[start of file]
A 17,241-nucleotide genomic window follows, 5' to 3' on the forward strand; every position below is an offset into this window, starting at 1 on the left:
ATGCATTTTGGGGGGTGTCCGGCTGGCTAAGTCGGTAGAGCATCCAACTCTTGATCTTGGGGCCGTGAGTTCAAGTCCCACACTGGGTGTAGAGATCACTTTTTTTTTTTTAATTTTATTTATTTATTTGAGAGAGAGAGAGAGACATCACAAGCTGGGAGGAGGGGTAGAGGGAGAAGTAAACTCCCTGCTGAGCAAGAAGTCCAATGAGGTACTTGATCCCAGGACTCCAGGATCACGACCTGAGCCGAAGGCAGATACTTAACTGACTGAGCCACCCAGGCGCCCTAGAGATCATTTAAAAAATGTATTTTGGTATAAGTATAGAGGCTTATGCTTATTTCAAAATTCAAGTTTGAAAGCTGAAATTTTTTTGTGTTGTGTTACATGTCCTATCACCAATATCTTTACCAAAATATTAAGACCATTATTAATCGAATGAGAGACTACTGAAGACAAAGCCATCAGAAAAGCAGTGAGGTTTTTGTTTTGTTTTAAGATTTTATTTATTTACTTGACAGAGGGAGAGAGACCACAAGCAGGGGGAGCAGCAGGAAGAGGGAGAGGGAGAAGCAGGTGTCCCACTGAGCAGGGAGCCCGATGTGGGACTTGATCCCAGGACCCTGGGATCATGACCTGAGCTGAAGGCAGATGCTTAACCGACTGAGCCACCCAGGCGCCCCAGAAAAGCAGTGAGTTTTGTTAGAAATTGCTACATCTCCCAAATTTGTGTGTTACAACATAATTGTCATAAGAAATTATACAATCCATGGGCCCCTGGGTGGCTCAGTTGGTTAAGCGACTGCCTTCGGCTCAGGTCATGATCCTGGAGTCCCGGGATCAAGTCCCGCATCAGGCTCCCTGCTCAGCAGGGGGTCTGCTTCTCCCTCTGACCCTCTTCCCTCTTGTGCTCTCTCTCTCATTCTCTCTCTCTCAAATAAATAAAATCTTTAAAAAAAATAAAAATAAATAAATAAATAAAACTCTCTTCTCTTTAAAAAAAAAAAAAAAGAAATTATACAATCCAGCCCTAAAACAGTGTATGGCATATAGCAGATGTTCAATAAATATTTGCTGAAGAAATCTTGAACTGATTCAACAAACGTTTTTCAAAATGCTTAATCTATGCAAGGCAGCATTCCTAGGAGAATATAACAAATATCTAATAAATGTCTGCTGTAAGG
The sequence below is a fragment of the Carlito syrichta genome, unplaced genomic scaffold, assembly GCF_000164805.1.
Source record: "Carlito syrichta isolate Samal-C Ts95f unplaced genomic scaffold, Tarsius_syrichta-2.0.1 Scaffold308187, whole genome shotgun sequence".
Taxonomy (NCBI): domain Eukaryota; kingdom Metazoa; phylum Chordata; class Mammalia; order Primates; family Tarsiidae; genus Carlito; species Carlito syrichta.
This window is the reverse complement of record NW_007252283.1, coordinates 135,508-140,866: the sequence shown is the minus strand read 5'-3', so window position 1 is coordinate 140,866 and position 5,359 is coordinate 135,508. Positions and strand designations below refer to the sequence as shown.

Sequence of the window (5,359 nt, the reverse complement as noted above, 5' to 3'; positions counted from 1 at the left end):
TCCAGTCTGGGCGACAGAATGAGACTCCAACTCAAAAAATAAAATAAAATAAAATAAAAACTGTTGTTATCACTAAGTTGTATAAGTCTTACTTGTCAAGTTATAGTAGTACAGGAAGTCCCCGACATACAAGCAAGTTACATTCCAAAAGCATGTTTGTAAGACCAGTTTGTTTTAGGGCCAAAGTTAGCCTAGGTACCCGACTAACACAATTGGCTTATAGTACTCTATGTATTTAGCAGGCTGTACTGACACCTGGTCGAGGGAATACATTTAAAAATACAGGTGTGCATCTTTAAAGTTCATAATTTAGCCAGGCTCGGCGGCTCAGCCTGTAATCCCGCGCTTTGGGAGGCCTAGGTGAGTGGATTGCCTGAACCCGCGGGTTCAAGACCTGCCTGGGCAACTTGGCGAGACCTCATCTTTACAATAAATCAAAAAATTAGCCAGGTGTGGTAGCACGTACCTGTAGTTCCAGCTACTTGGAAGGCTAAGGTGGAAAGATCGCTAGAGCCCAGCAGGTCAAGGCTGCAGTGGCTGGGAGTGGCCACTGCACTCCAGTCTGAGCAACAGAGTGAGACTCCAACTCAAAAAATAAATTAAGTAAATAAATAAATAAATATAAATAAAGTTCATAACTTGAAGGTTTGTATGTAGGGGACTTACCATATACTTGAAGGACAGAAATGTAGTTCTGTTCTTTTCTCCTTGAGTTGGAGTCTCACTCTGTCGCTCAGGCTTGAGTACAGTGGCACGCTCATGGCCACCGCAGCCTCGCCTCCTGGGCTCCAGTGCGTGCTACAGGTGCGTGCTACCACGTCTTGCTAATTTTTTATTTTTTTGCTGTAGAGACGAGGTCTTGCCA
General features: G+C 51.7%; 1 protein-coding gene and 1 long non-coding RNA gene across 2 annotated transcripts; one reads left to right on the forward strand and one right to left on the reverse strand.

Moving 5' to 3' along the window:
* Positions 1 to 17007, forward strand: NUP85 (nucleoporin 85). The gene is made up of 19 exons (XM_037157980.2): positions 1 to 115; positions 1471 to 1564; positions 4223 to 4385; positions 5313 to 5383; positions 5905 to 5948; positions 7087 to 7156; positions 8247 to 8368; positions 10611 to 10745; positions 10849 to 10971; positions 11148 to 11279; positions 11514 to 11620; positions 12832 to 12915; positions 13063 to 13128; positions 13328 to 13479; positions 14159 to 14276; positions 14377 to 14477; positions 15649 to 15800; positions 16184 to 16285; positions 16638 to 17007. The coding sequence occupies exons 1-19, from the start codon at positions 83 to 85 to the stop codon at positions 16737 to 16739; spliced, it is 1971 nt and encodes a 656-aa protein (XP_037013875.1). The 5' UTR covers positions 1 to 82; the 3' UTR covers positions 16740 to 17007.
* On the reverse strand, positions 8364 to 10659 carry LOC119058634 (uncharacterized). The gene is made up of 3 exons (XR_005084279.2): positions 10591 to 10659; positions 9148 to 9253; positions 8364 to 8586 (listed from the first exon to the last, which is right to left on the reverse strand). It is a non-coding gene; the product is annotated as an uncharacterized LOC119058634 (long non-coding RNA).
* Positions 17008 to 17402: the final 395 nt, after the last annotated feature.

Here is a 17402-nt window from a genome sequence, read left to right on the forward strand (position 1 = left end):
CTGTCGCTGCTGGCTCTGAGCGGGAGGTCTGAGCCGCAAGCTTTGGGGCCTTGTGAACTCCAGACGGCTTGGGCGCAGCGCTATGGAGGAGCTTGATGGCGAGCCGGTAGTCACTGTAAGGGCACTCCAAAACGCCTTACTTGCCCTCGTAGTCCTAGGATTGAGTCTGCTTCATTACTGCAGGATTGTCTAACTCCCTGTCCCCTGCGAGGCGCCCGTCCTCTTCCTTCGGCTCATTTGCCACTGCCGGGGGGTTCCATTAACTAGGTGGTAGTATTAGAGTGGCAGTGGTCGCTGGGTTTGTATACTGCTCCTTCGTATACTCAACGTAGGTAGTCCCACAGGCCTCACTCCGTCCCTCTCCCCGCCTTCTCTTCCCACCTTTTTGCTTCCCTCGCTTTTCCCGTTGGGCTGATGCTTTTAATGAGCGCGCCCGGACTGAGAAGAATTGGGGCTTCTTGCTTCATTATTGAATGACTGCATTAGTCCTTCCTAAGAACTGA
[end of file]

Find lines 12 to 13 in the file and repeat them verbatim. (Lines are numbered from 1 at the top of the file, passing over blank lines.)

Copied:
* On the reverse strand, positions 8364 to 10659 carry LOC119058634 (uncharacterized). The gene is made up of 3 exons (XR_005084279.2): positions 10591 to 10659; positions 9148 to 9253; positions 8364 to 8586 (listed from the first exon to the last, which is right to left on the reverse strand). It is a non-coding gene; the product is annotated as an uncharacterized LOC119058634 (long non-coding RNA).
* Positions 17008 to 17402: the final 395 nt, after the last annotated feature.